Pension Freedom  

ABI hits back after Altmann criticism

ABI hits back after Altmann criticism

The Association of British Insurers has revealed it was surprised former pensions minister Baroness Ros Altmann blamed the industry for the plug being pulled on default pension guidance.

Rob Yuille, assistant director and head of retirement policy at the Association of British Insurers, said Baroness Altmann was wrong to blame pension providers for the removal of the amendment to the Financial Guidance and Claims bill, which would have seen consumers automatically enrolled into a free guidance service.

Mr Yuille (pictured) said the ABI never called for the dilution of default guidance and added the trade body was firmly committed to, and rigorously lobbied for, greater protections against pension scams and fraud. 

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Baroness Altmann claimed the government has bowed to industry pressure and removed a clause designed to protect consumers from losing huge sums in scams, frauds and unwise pension transfers.

Last week she said providers were uninterested in whether people understand the risks and implications of irreversible decisions and too often direct their customers to their own telephone helplines, which cannot and do not provide independent, unbiased help.

But Mr Yuille said as a trade body, he represented a wide array of pension providers, all of whom wish to find a practical deterrent to scams – an issue that has proliferated since the dawn of pension freedoms.

He said: "More widely, supporting customers in making retirement decisions is crucial, and we have advocated strongly for making consumers taking guidance the new norm. We are exploring with members how proposed interventions such as a Midlife MOT and default guidance could work together in practice.

"We are keen for the government to give greater latitude to the FCA in how they make the rules concerning guidance, so that the guidance can be more tailored to each consumers’ situation.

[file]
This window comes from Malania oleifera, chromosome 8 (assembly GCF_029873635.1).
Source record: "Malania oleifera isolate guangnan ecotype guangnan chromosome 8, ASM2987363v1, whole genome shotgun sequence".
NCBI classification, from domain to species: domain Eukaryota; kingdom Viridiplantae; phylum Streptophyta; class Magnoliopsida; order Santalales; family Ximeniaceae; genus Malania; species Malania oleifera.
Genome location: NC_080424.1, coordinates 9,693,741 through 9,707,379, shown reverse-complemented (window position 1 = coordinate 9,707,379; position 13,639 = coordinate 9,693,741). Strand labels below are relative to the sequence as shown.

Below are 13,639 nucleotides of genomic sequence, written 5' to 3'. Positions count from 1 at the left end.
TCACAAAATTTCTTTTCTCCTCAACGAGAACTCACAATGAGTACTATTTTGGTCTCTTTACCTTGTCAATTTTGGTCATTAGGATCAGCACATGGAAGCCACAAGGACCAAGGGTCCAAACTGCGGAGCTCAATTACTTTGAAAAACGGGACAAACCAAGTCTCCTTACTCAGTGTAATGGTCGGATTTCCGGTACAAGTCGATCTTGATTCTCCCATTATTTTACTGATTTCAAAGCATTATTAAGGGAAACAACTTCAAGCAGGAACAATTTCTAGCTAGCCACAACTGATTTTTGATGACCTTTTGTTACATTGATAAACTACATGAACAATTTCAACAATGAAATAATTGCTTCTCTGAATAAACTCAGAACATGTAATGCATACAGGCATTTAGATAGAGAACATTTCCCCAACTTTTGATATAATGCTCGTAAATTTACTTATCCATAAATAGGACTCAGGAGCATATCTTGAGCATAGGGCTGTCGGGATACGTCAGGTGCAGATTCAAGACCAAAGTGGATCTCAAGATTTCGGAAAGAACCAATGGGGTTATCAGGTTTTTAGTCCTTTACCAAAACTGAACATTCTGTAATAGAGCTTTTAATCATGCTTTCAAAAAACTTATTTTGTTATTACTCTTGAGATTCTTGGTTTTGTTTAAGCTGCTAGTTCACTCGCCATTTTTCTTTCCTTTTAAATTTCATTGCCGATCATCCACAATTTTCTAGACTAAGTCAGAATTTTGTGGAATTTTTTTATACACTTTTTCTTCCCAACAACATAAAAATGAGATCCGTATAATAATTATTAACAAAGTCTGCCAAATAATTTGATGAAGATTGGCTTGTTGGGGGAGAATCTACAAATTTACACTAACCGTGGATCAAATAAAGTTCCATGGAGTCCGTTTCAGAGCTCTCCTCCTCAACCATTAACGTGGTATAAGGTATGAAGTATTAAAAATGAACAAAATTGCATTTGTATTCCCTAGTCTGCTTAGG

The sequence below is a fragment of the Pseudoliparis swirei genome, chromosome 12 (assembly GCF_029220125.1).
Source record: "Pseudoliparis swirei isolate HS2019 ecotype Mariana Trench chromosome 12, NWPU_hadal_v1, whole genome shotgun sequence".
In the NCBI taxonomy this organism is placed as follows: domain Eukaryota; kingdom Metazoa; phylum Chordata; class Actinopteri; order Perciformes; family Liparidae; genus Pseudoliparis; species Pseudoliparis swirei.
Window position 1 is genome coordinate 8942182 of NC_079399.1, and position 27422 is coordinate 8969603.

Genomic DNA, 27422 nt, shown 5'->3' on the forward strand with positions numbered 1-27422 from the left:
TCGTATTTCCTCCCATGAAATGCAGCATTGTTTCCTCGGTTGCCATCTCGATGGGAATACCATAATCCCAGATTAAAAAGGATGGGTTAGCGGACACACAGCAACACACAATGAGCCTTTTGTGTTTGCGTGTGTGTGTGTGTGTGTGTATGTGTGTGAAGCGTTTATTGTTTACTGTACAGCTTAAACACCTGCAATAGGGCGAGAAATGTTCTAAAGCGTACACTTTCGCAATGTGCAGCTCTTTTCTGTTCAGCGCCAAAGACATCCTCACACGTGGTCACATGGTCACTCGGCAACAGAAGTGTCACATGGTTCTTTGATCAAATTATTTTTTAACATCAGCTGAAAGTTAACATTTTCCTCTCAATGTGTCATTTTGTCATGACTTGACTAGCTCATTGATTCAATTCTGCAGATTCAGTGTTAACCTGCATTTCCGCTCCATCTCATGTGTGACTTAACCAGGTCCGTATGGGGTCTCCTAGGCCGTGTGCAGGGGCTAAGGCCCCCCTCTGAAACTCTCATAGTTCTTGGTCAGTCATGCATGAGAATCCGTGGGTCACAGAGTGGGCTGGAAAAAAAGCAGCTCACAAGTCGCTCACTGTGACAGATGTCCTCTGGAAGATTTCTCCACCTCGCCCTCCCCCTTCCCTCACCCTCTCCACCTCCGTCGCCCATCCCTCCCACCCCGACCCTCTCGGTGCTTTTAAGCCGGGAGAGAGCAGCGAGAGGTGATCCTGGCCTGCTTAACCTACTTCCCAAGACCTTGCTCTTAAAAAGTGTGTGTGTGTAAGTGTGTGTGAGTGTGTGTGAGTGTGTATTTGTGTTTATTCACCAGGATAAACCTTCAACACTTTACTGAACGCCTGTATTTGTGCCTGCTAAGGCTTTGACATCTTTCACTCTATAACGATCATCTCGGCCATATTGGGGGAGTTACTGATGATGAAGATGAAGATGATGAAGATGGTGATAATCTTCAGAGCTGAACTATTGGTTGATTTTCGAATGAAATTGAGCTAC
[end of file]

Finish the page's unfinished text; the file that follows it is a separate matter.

"Now is not the time for a blame game. The Bill will be at committee stage later this week and we'll be working closely with the government to suggest a way forward."

When Mr Yuille's remarks were put to Baroness Altmann, she said she completely agreed with the ABI and did not want a ‘blame game’ about this issue.

The former pensions minister added she would be delighted if the ABI would join her in calling for the government to change its stance. 

She also expressed her gratitude for the help and briefings which the ABI provided during the passage of the Financial Guidance Bill in the Lords.

Baroness Altmann said: "I am glad they share our concerns that ministers have decided to water down the protections introduced with widespread cross-party support in the Lords and that is deeply worrying and am delighted that the ABI says its members support automatic enrolment into the government’s free guidance service, so they can make better informed decisions.

"I hope that pension providers and ABI members will now urgently press for the government to ensure the Financial Guidance and Claims Bill does not water down the important amendments passed in the House of Lords.